ACA Replace Proposal & Insurance Company Compensation

Annette Nellen

The tax law is difficult to understand due to its numerous special rules. This is apparent on just about every news show about the House Republican/President Trump’s bill to replace/repair the Affordable Care Act (aka Obamacare). Last night, I saw a bit of a CNN town hall with HHS Secretary Tom Price. Questions were raised about the bill providing significant benefits to high income/wealthy individuals. In addition to repeal of the Net Investment Income Tax (Section 1411), a comment was made by the CNN reporter about repealing the ACA rule regarding a compensation limit on high compensation of health insurance companies.

At first, Secretary Price said he wasn’t familiar with the rule. Then he said he did know and queried the audience as to why anyone would want a rule that limits what an individual can be paid. This was after the CNN reporter noted the rule involved $500,000 of compensation. Query: Does he know that this is more than 10 times the median income in the US (see IRS stats that median AGI was $38,171 for 2014)? I only note that as it is interesting (sad) to see government officials be cavalier on such points that seem to just highlight they are out of touch with the lives of 90% of the public.

Back to the rule—the ACA added IRC Section 162(m)(6) to basically provide that a health insurance company cannot deduct compensation of any employee that exceeds $500,000 for the year. Employees can still be paid a greater amount, it is just that the employer can’t deduct the excess. The House Republican/President Trump proposal released March 6 would repeal this provision (section 241 of the bill). And, yes, there are health insurance employees paid more than $500,000.

Given that the ACA aimed to make health insurance more affordable, the rationale for the compensation deduction limitation was to perhaps discourage such amounts by increasing taxes for the employer.

Is that a good rule? Well, the rule increases costs for insurance companies because losing a deduction (for the compensation paid to an employee in excess of $500,000), causes them to pay more taxes. That increases their costs. While SEC rules already require disclosure of executive compensation, perhaps the ACA rule should have been that the health insurance companies had to disclose the positions in the company where the holder of that position was paid more than $500,000. Perhaps that would put some pressure on health insurance companies to restrict compensation or at least highlight that insurance companies have a lot of money if they can pay employees such a large amount of compensation.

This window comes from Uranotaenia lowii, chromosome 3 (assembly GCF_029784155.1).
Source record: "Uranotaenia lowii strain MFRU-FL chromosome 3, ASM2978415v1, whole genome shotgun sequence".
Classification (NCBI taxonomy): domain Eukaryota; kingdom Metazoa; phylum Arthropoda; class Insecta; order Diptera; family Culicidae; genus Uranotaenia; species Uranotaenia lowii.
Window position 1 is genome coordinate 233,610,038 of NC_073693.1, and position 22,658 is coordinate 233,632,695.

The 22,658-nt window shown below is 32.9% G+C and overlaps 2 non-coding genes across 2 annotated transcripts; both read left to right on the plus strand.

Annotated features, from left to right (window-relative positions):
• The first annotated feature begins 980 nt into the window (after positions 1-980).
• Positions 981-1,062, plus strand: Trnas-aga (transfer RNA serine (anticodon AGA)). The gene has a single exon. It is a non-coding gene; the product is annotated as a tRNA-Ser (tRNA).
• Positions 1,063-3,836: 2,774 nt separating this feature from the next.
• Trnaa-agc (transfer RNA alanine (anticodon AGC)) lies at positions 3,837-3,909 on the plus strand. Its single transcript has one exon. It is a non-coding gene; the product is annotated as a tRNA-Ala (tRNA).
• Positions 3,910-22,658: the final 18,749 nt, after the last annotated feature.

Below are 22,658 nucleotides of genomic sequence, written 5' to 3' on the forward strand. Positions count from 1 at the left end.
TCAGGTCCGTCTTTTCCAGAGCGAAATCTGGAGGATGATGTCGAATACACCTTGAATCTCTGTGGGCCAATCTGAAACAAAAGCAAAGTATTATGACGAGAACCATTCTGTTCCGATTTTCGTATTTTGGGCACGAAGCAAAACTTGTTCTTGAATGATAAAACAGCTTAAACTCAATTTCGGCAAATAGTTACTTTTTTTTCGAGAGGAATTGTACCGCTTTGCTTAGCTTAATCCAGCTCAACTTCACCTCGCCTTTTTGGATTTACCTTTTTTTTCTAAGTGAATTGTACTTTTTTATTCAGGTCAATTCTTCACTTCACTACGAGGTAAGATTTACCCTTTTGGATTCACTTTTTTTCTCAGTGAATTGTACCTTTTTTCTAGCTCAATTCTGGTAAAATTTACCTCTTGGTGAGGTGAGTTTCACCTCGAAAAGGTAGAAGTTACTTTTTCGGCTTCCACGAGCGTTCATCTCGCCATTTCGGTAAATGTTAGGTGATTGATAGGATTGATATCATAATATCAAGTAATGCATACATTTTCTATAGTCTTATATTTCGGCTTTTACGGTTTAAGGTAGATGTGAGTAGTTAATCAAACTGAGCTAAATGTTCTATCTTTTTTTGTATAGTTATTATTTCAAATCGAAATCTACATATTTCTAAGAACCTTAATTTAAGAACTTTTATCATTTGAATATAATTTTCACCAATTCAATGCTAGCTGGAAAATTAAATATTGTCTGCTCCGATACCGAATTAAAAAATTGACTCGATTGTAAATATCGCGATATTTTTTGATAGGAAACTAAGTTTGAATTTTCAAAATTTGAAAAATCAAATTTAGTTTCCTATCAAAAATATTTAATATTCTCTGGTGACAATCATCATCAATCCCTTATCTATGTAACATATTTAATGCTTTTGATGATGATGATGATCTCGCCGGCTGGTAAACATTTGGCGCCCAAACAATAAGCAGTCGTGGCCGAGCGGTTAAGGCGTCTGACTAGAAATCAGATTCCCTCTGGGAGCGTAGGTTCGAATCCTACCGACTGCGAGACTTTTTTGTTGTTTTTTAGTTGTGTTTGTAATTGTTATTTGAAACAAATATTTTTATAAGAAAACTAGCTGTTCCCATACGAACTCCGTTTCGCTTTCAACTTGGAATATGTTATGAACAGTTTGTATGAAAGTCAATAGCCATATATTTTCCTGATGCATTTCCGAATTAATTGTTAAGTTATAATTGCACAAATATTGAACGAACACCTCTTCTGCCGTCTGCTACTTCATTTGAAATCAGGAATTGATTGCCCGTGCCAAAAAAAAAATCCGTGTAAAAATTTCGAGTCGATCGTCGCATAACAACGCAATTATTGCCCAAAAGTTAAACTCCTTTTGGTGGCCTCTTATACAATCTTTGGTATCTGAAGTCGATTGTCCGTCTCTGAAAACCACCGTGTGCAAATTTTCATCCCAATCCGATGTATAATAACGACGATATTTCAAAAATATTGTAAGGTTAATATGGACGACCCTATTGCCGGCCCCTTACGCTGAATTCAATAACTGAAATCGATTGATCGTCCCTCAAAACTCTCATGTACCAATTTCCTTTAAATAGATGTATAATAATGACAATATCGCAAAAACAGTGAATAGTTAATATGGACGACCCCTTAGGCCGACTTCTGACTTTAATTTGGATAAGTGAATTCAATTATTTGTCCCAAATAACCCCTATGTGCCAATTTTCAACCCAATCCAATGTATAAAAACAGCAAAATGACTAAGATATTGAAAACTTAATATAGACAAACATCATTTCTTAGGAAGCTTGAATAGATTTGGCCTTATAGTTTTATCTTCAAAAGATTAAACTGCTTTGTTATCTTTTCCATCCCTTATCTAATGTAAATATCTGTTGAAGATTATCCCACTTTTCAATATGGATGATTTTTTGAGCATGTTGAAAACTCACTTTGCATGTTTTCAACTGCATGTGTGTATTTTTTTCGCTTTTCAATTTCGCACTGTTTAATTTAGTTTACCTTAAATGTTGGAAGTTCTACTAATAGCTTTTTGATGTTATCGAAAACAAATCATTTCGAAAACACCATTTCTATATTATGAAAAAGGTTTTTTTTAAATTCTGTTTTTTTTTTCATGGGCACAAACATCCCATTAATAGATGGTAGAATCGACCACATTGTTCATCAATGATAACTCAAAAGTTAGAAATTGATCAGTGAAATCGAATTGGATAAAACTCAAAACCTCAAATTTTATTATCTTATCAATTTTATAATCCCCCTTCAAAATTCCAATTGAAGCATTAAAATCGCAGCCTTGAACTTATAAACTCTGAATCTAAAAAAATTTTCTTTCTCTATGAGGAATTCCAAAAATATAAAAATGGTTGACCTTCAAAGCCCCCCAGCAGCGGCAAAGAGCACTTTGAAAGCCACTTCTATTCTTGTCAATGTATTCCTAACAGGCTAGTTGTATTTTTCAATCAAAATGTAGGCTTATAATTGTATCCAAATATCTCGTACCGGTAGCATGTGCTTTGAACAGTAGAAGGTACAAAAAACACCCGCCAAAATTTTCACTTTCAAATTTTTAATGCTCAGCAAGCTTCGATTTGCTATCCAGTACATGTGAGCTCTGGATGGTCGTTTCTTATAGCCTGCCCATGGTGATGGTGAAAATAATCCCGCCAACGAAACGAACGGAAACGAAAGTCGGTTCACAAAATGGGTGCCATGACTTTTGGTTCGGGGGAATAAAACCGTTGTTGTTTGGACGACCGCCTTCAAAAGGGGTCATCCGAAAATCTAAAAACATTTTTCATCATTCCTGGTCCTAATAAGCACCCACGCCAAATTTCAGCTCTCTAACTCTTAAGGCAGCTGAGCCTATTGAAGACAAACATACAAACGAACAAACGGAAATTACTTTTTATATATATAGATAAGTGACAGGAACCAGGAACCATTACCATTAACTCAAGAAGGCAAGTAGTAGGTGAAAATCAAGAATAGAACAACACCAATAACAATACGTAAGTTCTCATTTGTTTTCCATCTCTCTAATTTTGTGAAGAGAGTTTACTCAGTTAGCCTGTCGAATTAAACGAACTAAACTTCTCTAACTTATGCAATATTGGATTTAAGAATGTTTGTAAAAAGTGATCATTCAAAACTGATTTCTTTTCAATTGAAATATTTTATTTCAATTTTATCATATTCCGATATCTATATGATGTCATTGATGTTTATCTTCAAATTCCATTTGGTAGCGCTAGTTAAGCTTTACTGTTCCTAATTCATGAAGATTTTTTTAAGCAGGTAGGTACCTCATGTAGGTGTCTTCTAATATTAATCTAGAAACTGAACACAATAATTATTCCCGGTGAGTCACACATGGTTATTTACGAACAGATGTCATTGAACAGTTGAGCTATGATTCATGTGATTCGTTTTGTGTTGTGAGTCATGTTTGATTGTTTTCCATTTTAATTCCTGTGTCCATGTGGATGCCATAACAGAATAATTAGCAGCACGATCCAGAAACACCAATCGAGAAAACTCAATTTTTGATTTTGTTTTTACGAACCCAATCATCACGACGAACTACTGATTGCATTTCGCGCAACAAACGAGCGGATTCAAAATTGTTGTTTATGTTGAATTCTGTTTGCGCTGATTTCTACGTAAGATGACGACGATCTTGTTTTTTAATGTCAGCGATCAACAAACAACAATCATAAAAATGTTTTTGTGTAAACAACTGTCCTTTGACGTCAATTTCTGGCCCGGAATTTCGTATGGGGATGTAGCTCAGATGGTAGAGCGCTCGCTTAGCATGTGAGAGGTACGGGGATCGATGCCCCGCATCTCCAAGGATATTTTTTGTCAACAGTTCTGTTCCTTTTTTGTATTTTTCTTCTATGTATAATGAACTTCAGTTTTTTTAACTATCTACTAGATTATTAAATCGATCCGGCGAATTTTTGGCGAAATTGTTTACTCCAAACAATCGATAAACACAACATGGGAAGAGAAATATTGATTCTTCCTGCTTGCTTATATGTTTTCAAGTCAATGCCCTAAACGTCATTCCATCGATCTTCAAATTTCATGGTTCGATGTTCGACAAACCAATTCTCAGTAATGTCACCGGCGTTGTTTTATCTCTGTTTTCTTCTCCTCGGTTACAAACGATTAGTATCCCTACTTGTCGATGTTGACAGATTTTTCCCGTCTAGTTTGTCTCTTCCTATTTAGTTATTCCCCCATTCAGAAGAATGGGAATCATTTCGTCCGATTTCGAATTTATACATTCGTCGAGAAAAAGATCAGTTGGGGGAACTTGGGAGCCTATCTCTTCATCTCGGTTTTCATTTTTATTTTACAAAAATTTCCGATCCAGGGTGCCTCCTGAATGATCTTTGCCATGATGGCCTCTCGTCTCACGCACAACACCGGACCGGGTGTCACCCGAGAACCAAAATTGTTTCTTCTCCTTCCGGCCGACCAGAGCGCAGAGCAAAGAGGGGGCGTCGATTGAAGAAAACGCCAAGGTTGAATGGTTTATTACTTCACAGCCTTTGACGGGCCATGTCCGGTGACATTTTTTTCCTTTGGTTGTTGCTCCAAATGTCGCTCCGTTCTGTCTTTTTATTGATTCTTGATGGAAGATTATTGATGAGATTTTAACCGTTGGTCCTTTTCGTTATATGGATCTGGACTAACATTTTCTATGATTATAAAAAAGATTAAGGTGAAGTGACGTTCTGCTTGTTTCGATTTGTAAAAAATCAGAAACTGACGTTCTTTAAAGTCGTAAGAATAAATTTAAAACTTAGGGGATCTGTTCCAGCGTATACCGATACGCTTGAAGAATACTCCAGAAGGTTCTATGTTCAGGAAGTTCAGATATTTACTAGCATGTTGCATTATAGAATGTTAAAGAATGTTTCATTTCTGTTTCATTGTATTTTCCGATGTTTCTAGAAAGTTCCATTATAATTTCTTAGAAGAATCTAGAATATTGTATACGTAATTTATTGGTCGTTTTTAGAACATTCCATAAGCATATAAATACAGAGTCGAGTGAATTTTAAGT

What do you think?

Annette Nellen, CPA, Esq., is a professor in and director of San Jose State University’s graduate tax program (MST), teaching courses in tax research, accounting methods, property transactions, state taxation, employment tax, ethics, tax policy, tax reform, and high technology tax issues.

Annette is the immediate past chair of the AICPA Individual Taxation Technical Resource Panel and a current member of the Executive Committee of the Tax Section of the California Bar. Annette is a regular contributor to the AICPA Tax Insider and Corporate Taxation Insider e-newsletters. She is the author of BNA Portfolio #533, Amortization of Intangibles.

Annette has testified before the House Ways & Means Committee, Senate Finance Committee, California Assembly Revenue & Taxation Committee, and tax reform commissions and committees on various aspects of federal and state tax reform.

Prior to joining SJSU, Annette was with Ernst & Young and the IRS.

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